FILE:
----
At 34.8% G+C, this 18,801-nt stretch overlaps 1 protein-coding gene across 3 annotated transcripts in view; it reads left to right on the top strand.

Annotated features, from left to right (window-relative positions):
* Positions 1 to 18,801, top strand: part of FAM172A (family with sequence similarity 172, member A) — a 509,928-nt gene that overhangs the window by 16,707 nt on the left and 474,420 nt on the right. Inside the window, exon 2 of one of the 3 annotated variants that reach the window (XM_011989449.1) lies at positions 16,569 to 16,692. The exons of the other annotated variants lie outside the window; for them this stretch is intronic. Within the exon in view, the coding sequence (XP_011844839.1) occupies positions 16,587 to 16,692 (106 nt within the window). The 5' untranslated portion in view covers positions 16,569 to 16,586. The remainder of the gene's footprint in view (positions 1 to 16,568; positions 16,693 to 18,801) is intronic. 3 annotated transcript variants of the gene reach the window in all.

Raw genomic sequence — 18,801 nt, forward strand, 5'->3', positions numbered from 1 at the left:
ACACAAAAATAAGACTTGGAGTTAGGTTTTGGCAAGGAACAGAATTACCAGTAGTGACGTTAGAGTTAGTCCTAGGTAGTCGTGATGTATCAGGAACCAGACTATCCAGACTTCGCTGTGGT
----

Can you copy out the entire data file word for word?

At 34.8% G+C, this 18,801-nt stretch overlaps 1 protein-coding gene across 3 annotated transcripts in view; it reads left to right on the top strand.

Annotated features, from left to right (window-relative positions):
* Positions 1 to 18,801, top strand: part of FAM172A (family with sequence similarity 172, member A) — a 509,928-nt gene that overhangs the window by 16,707 nt on the left and 474,420 nt on the right. Inside the window, exon 2 of one of the 3 annotated variants that reach the window (XM_011989449.1) lies at positions 16,569 to 16,692. The exons of the other annotated variants lie outside the window; for them this stretch is intronic. Within the exon in view, the coding sequence (XP_011844839.1) occupies positions 16,587 to 16,692 (106 nt within the window). The 5' untranslated portion in view covers positions 16,569 to 16,586. The remainder of the gene's footprint in view (positions 1 to 16,568; positions 16,693 to 18,801) is intronic. 3 annotated transcript variants of the gene reach the window in all.

Raw genomic sequence — 18,801 nt, forward strand, 5'->3', positions numbered from 1 at the left:
ACACAAAAATAAGACTTGGAGTTAGGTTTTGGCAAGGAACAGAATTACCAGTAGTGACGTTAGAGTTAGTCCTAGGTAGTCGTGATGTATCAGGAACCAGACTATCCAGACTTCGCTGTGGT